Sunday, September 30, 2012

sweet potato, lentil, and goat cheese salad

As the calender changes from summer to fall, bringing with it cooler temperatures, earlier sunsets, and discussions about the ridiculously early Christmas decorations that already fill the stores, I feel like most people inevitably say goodbye to the light fare of summer and welcome in a season of heavier, richer foods. But, it doesn't have to be that way. Take this salad, for example. Blending the fall-friendly flavor of roasted sweet potatoes with nutritious lentils, guilt-free arugula, and just a smidgen of creamy goat cheese - its the ideal way to hold on to the refreshing meals of summertime while still embracing one of Autumn's most beloved harvests.

This recipe was made in honor of ONE's ongoing sweet potato campaign. Please be sure to check out their tumblr for a delightful collection of yummy recipes.

Sweet Potato, Lentil, and Goat Cheese Salad
Yield: 6 as an appetizer, 3 as a main

3/4 cup green lentils
6 cups cubed sweet potato, 3-5 sweet potatoes depending on size
3 tablespoon extra virgin olive oil, divided
1 teaspoon ground cumin
1 teaspoon hot smoked Spanish paprika or Hungarian paprika
1/2 teaspoon coarse salt
2 large bunches arugula (about 4 cups)
1 cup soft crumbled goat cheese, divided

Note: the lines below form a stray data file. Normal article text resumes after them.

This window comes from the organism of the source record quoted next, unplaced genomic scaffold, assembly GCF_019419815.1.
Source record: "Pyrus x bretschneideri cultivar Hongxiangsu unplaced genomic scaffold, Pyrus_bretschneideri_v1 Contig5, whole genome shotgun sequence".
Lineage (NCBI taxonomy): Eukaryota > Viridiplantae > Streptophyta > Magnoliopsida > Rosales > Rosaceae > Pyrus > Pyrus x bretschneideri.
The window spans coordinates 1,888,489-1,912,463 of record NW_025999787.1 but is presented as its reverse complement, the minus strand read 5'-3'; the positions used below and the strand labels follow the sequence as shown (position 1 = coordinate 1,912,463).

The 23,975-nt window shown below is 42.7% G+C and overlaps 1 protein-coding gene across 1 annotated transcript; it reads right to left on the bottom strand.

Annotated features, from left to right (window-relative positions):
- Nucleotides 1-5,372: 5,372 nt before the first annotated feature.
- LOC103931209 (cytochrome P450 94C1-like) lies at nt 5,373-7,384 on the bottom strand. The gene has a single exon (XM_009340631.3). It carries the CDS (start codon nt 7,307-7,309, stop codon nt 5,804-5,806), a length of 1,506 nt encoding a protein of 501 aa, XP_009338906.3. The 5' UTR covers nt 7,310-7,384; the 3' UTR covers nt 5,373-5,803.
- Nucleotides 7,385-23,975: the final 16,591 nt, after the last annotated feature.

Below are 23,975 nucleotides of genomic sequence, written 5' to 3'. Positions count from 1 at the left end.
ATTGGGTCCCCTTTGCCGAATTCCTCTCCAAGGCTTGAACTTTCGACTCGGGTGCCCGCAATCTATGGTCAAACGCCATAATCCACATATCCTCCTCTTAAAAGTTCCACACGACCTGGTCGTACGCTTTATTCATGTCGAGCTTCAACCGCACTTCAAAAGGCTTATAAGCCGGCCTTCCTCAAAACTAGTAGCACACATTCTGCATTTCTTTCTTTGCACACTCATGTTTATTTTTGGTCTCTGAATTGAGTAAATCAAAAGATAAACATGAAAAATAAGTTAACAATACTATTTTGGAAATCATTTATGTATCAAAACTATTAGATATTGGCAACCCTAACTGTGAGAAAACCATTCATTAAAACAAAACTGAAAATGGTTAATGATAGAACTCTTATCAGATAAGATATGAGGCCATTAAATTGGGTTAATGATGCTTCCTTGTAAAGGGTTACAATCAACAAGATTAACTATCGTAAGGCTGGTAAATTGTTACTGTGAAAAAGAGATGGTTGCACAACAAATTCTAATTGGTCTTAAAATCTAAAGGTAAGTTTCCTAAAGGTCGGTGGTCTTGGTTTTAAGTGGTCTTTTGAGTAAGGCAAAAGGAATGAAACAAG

1 tablespoon red wine vinegar, plus additional to taste

Preheat the oven to 400°F. Toss the sweet potatoes with 2 tablespoons oil, cumin, paprika, and salt. Arrange in a single layer on a lined baking sheet and roast for 20 minutes. Flip the pieces and roast for an additional 10-15 minutes or until tender. Cool and set aside.

Meanwhile, soak the lentils for 10 minutes in a small bowl, then drain. In a large pot, cook the lentils in boiling salted water until tender but firm, about 30 minutes. Rinse with cold water than drain and cool.

Combine the lentils, sweet potatoes, any accumulated oil from pan, arugula, half of the goat cheese, vinegar, and 1 tablespoon oil. Season with salt and pepper and additional vinegar if desired. Divide among plates and sprinkle with remaining goat cheese.

Adapted from Smitten Kitchen